It felt appropriate that Sir Mix-a-Lot’s “Baby Got Back” was playing as I drove to my first physical therapy session. After all, most of the pain I’ve been experiencing for the last two months has been “in the back of my Honda,” and I don’t mean my 2014 Accord. I was both excited and a little nervous. While I was ready to put a lot of effort into healing I wondered if I’d have to go through even more pain and discomfort to get there, and I also wondered how much I would have to modify my taekwondo practice.

Short answer…yeah, all of that, kinda. After the thumping beats of the rap song died down I arrived at the sports medicine clinic. I filled out the forms about where it hurts and what makes it feel worse or better and waited for my appointment.

“I’m back!” I cackled, and grabbed my PT Cody* into a back-slapping hug. I first met Cody about eight years ago to treat debilitating anterior hip pain that made sitting, driving, and doing just about anything else extremely painful. Even running was out of the question. He treated me mostly with core strengthening exercises and minor spine and pelvis adjustments, and after that I ran my first half-marathon. I knew if anyone could fix my hip it was Cody.

We were joined in the exam room by a shy PT student who was shadowing Cody for the day. Cody got right down to business and began running his fingers up and down my spine, poking my sacrum, and having me lie on an exam table while he twisted my legs around to check the alignment and see when the impingement was starting to really hurt in the right hip. He hummed the names of the muscles and tendons he was poking as if he were reciting a prayer. Finally he found a spot that was apparently asking for his attention and began to gently massage it and apply pressure.

“I’m going to work on her psoas muscle,” Cody said calmly as he eyed the shy student. “The art of therapy is knowing when to stop and work on something. As a student you might tend to compartmentalize–first take the history, then the objectives…no, there needs to be a flow to it.” He sank his fingers deeper into the side of my hip, which made me wince and inhale sharply. I felt shocked, curious, and disgusted at the same time. When he did a little fishhook move with his finger towards the ilium (that big bone in the front of the pelvis) I felt like he could have disemboweled me.

“Just keep breathing,” Cody said soothingly as he continued to do what I imagine a splenectomy must feel like. Thankfully it was over in a minute or two and he twisted my legs around again. As if by magic the pinching in the front of my hip was less severe.

I ended up on my stomach while Cody continued his lesson.

“See? Here’s the piriformis,” Cody said to the student as he poked the left side of my bottom. (You guys, I was wearing pants, don’t even go there!) “It’s a LOT stronger on this leg, one of the strongest I’ve ever seen. There’s a big difference between the left and the right.”  Hmm, interesting. I knew I was getting more junk in my trunk throughout my training, especially in the last few months. Skirts cling tighter in that area, and I’ve started to look like a little T-Rex, but apparently it’s lopsided. Not sure if Sir Mix-A-Lot would approve.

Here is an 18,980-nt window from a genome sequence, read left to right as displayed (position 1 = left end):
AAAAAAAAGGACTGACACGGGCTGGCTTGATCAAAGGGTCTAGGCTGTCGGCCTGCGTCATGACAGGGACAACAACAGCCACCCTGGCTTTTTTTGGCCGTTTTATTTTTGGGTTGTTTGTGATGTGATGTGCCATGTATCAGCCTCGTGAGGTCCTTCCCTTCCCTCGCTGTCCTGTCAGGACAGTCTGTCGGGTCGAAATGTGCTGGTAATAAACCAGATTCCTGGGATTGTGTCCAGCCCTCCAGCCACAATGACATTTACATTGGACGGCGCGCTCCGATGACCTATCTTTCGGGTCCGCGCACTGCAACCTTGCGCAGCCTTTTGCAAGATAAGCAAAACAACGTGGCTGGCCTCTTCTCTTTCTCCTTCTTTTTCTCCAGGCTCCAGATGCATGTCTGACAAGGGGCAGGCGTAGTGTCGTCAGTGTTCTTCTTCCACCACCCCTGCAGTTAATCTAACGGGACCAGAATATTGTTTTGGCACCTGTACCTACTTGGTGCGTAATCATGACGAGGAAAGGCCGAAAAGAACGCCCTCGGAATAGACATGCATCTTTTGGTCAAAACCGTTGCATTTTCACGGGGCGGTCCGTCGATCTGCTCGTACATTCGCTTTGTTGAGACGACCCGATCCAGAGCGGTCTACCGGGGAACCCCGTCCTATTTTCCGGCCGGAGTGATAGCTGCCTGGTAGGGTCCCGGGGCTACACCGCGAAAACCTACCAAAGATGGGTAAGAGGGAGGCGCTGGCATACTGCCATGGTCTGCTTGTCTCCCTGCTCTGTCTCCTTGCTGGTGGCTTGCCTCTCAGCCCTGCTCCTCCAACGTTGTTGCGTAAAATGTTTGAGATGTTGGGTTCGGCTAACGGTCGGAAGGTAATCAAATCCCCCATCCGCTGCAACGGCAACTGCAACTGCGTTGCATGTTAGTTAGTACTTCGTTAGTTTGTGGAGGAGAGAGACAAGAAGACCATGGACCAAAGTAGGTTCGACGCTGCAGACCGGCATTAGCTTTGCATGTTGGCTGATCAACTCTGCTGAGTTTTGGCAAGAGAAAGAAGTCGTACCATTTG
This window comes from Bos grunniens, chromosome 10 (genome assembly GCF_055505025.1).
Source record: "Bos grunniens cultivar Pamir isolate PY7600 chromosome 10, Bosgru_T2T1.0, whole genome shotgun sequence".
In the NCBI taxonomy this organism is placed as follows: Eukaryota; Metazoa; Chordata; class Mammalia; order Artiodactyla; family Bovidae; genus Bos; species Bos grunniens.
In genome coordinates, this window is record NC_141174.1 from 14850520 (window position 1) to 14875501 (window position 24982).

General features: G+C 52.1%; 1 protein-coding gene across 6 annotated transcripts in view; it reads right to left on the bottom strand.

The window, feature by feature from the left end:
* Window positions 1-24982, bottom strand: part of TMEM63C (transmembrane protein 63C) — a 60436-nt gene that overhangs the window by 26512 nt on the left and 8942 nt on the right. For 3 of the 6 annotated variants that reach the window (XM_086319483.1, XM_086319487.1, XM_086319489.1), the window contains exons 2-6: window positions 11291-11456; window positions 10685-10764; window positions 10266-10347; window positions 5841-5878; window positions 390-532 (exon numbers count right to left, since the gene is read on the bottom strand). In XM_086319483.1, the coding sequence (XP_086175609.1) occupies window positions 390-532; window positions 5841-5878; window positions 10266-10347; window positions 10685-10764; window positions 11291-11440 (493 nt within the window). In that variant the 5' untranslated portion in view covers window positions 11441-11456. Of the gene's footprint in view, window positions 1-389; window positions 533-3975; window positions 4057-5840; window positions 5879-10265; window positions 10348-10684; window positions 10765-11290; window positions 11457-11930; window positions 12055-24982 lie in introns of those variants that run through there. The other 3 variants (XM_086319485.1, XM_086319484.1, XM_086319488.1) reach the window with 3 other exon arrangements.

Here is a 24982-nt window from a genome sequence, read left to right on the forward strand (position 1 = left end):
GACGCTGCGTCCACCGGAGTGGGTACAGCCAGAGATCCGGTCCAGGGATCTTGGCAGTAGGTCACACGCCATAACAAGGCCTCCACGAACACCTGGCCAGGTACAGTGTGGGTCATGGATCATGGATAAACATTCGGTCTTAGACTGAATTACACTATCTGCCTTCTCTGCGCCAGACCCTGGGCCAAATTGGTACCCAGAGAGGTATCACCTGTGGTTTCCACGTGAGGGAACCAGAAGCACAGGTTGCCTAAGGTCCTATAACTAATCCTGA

“Wait a minute!” I said, my voice half-muffled by the pillow. “How can that be? I’m so right-leg dominant! I’m right-handed. My kicks are better on the right. I thought I was stronger on my right leg.”

“You KICK a lot with your right leg,” Cody answered, “but you’re standing on your left leg while you’re doing all of that. If you favor kicking on your right then that builds up your standing leg and you have a really strong foundation. Your right leg is a lot weaker, maybe because you’re overcompensating for the long-time hip pain with the left leg, so you have nothing to hold you up when you kick with the left leg.”

THAT’S why my left leg kicks suck so much…” I mused and rested the side of my face back down on the pillow.Then I twisted my head around to face the student, who by this time looked a little green.
“I’m glad you’re here,” I chirped. “He’s explaining everything, and you’re asking all the questions I don’t know how to ask. We’re learning at the same time!” The student nodded his head politely and looked like he was trying not to think too hard about the fact that for the past twenty minutes he had been staring directly at my derrierre while Cody poked and prodded me.

After doing a few warm up and strengthening exercises I returned to the table where Cody sank his fingers back into my hip flexor.

“Ewww, I feel like your finger is going to go through to the table,” I meweled, trying not to let myself be overcome by nausea or worse, a hysterical fit of laughter if I dared let myself think about how much it tickled.
“It might go through all the way to the floor,” Cody murmured quietly and dug his fingers in even deeper.

I went to sparring class later in the evening and after getting the green light from Grandmaster and my instructor, I hung back. My hip ached with just the fast-paced warmups we did, so I knew I’d better take my doctor’s and therapist’s warnings to take it easy seriously.  I focused more on coaching rather than fighting although I did chase around a few kids and them punch me in the stomach. I enjoy coaching and teaching quite a bit, so I was happy to shift gears. It gives me that nurturing fix that I need, plus it helps me improve my own taekwondo skills by giving me a different and more intellectual perspective of the sport.